To install click the Add extension button. That's it.

The source code for the WIKI 2 extension is being checked by specialists of the Mozilla Foundation, Google, and Apple. You could also do it yourself at any point in time.

Kelly Slayton
Congratulations on this excellent venture… what a great idea!
Alexander Grigorievskiy
I use WIKI 2 every day and almost forgot how the original Wikipedia looks like.
Live Statistics
English Articles
Improved in 24 Hours
Added in 24 Hours
Show all languages
What we do. Every page goes through several hundred of perfecting techniques; in live mode. Quite the same Wikipedia. Just better.

From Wikipedia, the free encyclopedia

A Block IIF GPS satellite
Mission typeNavigation
OperatorUS Air Force
COSPAR ID2014-008A[1]
SATCAT no.39533[1]
Mission duration12 years (planned)
Spacecraft properties
SpacecraftGPS SVN-64 (IIF-5)
Spacecraft typeGPS Block IIF
Launch mass1,630 kilograms (3,590 lb)[2]
Start of mission
Launch date21 February 2014, 01:59 (2014-02-21UTC01:59Z) UTC
RocketDelta IV-M+(4,2), D365[3]
Launch siteCape Canaveral SLC-37B[3]
Orbital parameters
Reference systemGeocentric
RegimeMedium Earth
Perigee altitude20,175 km (12,536 mi)[4]
Apogee altitude20,191 km (12,546 mi)[4]
Inclination54.96 degrees[4]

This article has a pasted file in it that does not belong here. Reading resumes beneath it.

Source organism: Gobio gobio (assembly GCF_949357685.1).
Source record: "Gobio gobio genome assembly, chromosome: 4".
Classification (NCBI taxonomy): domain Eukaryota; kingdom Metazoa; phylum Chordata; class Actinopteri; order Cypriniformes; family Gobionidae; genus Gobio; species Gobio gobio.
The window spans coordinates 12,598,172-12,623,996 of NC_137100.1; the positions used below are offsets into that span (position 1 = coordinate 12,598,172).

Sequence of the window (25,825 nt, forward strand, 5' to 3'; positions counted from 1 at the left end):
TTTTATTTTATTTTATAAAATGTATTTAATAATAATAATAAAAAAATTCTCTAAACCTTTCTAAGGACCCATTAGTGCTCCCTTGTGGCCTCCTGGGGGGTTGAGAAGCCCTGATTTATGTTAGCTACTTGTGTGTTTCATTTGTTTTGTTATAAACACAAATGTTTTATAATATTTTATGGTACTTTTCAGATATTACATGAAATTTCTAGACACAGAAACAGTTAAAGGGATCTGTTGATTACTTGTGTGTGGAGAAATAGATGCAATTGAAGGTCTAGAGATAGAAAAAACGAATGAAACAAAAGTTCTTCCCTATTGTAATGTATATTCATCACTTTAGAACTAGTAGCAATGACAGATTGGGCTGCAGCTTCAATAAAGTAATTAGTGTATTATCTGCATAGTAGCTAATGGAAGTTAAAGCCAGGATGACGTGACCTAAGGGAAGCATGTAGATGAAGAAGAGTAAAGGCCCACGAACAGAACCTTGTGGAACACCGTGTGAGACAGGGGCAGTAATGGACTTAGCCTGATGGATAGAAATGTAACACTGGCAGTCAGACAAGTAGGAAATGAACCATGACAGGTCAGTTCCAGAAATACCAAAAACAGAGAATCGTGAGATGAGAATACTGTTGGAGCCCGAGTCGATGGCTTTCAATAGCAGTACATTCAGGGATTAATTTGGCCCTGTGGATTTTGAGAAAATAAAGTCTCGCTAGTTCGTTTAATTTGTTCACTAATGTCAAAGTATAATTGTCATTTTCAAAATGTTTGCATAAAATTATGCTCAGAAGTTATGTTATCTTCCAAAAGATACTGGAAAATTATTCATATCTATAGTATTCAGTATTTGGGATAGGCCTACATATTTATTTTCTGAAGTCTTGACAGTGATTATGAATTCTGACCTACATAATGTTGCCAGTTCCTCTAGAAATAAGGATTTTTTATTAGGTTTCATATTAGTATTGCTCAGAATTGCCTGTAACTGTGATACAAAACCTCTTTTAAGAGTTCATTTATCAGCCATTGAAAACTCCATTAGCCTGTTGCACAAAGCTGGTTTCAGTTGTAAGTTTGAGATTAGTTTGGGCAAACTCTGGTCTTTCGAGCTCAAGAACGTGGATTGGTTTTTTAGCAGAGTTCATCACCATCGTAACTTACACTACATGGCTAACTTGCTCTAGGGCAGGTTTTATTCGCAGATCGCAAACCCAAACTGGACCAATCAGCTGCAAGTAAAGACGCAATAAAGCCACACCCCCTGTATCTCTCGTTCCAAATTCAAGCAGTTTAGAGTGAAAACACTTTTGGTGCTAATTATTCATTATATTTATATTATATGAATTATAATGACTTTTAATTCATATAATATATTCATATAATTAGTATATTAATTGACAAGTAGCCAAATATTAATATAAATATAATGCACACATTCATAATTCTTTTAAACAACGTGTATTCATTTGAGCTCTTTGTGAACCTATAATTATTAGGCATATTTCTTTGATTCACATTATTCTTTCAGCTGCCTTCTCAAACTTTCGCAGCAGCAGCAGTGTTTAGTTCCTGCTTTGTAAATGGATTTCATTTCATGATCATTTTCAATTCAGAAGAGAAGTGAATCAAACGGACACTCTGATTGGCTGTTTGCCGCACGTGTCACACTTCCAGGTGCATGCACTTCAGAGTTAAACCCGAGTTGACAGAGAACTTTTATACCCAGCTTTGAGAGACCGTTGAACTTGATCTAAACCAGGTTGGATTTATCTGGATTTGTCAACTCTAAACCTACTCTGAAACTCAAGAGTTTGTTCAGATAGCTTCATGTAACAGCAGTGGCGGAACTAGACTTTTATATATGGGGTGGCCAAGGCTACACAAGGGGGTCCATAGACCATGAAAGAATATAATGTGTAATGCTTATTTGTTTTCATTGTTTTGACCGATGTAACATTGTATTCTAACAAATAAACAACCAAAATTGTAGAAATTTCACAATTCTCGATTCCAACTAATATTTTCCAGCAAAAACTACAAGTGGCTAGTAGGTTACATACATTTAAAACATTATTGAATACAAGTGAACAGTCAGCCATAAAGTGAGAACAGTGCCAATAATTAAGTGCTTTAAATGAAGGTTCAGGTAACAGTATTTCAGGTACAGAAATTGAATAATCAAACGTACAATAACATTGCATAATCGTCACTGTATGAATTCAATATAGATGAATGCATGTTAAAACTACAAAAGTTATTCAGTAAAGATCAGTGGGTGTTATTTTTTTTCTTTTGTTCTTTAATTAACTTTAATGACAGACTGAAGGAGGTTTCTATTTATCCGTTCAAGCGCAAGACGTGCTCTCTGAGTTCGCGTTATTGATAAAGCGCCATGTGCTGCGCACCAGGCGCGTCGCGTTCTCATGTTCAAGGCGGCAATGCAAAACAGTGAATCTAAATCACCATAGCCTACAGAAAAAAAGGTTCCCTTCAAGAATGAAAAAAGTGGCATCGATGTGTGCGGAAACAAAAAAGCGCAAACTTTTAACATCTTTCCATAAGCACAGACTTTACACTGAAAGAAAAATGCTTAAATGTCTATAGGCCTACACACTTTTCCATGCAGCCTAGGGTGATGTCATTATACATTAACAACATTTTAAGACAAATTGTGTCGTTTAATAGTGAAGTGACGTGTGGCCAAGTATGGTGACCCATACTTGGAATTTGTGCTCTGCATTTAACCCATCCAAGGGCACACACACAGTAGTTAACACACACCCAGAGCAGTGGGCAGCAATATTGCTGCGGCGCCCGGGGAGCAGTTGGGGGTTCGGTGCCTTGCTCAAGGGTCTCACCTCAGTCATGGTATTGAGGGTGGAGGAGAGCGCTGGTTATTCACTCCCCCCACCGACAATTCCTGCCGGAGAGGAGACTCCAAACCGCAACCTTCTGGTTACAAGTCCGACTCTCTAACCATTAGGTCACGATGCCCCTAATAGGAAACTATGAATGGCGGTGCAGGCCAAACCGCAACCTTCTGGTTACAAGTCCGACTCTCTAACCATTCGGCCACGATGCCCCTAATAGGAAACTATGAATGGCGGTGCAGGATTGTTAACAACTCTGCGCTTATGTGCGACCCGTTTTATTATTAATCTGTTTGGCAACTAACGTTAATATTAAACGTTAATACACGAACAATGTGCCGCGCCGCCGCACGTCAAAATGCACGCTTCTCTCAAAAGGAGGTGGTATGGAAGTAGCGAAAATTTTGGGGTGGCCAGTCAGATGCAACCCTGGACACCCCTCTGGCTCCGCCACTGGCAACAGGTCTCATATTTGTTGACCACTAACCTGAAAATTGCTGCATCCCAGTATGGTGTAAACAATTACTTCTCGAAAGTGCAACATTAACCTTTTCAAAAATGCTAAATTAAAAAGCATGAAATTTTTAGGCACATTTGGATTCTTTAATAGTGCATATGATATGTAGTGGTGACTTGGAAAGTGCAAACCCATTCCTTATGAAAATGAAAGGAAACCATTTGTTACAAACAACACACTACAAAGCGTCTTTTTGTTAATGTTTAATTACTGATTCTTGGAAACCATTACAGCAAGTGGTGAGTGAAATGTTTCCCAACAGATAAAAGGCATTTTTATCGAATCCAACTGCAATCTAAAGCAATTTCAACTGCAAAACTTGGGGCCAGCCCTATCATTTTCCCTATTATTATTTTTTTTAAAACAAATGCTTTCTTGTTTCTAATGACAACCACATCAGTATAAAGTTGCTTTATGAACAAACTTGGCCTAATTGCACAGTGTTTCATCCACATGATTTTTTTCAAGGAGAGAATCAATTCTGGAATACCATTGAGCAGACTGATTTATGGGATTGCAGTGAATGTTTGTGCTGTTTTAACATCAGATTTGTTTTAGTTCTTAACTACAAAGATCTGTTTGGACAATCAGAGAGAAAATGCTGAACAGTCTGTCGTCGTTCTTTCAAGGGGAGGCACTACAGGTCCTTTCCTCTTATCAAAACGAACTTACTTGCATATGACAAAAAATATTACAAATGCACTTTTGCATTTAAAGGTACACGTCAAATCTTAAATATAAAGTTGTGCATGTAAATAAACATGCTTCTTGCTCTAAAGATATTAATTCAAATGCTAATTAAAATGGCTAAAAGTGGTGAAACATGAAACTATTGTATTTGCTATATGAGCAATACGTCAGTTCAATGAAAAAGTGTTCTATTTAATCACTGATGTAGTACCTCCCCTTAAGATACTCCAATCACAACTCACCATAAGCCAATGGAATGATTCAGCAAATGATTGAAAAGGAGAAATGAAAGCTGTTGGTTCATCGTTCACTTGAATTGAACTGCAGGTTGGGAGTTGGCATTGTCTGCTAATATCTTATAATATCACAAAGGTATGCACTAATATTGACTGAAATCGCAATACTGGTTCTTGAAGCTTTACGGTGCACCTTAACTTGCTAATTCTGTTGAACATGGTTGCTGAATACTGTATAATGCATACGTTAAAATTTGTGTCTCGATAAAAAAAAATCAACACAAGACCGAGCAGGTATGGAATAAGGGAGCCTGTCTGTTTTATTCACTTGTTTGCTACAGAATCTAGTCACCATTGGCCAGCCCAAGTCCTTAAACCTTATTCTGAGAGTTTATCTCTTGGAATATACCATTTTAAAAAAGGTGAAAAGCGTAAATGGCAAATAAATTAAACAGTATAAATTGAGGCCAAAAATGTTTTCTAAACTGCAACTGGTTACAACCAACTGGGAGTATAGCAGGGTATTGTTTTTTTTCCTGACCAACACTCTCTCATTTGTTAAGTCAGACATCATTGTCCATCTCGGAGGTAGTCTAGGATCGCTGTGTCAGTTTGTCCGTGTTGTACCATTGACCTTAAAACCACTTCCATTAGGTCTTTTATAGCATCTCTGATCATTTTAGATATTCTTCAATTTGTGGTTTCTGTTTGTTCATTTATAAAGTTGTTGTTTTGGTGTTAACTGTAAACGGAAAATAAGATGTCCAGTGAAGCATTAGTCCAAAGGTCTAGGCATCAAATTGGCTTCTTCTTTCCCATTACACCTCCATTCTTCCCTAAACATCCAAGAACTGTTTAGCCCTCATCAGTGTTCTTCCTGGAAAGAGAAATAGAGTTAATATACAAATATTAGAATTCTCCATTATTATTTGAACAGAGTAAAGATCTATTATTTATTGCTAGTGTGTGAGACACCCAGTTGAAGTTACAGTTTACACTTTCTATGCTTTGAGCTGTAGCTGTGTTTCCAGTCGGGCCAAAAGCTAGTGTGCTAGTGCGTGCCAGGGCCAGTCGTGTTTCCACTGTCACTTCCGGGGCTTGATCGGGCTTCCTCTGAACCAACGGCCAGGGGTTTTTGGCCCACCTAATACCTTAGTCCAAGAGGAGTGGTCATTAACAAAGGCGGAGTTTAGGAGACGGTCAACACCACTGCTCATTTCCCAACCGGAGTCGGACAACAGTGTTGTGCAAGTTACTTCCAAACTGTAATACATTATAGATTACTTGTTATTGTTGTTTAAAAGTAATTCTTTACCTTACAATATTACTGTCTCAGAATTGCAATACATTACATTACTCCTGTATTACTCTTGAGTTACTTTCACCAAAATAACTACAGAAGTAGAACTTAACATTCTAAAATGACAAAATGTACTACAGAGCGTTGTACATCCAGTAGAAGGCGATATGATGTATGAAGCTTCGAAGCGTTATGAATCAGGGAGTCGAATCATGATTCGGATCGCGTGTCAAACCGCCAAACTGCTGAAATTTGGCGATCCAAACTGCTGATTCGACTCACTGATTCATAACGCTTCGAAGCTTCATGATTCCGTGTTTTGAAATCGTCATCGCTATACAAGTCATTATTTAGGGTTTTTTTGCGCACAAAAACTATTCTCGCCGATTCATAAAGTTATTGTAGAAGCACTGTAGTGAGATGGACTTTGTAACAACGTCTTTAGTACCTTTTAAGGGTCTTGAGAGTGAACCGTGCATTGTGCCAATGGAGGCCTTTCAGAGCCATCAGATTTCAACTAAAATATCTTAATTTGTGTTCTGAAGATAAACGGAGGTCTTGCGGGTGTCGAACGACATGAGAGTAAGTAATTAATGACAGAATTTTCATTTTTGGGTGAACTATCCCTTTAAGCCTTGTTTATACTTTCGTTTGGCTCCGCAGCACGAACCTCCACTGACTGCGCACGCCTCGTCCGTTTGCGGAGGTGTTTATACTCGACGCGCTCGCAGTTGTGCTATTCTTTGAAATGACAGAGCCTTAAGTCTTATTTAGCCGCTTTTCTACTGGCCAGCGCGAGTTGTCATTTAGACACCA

Period717.99 minutes[4]
Epoch22 April 2014

USA-248, also known as GPS IIF-5, GPS SVN-64 and NAVSTAR 69, is an American navigation satellite which forms part of the Global Positioning System. It was the fifth of twelve Block IIF satellites to be launched.[2]


Built by Boeing and launched by United Launch Alliance, USA-248 was launched at 01:59 UTC on 21 February 2014, atop a Delta IV carrier rocket, flight number D365, flying in the Medium+(4,2) configuration.[3] The launch took place from Space Launch Complex 37B at the Cape Canaveral Air Force Station,[5] and placed USA-248 directly into medium Earth orbit.[4]


As of 22 April 2014, USA-248 was in an orbit with a perigee of 20,175 kilometers (12,536 mi), an apogee of 20,191 kilometers (12,546 mi), a period of 717.99 minutes, and 54.96 degrees of inclination to the equator.[4] It is used to broadcast the PRN 30 signal, and operates in slot 6 of plane A of the GPS constellation. The satellite has a design life of 15 years and a mass of 1,630 kilograms (3,590 lb). [2] It is currently in service following commissioning on May 30, 2014.[6]


  1. ^ a b "Navstar 69". US National Space Science Data Center. Retrieved 21 February 2014.
  2. ^ a b c Krebs, Gunter. "GPS-2F (Navstar-2F)". Gunter's Space Page. Retrieved 21 February 2014.
  3. ^ a b c McDowell, Jonathan. "Launch Log". Jonathan's Space Page. Retrieved 21 February 2014.
  4. ^ a b c d e f McDowell, Jonathan. "Satellite Catalog". Jonathan's Space Page. Retrieved 21 February 2014.
  5. ^ McDowell, Jonathan. "Launch List". Launch Vehicle Database. Jonathan's Space Page. Retrieved 21 February 2014.
  6. ^ "NOTICE ADVISORY TO NAVSTAR USERS (NANU) 2014047". United States Coast Guard. Retrieved 31 May 2014.

This page was last edited on 14 January 2021, at 22:05
Basis of this page is in Wikipedia. Text is available under the CC BY-SA 3.0 Unported License. Non-text media are available under their specified licenses. Wikipedia® is a registered trademark of the Wikimedia Foundation, Inc. WIKI 2 is an independent company and has no affiliation with Wikimedia Foundation.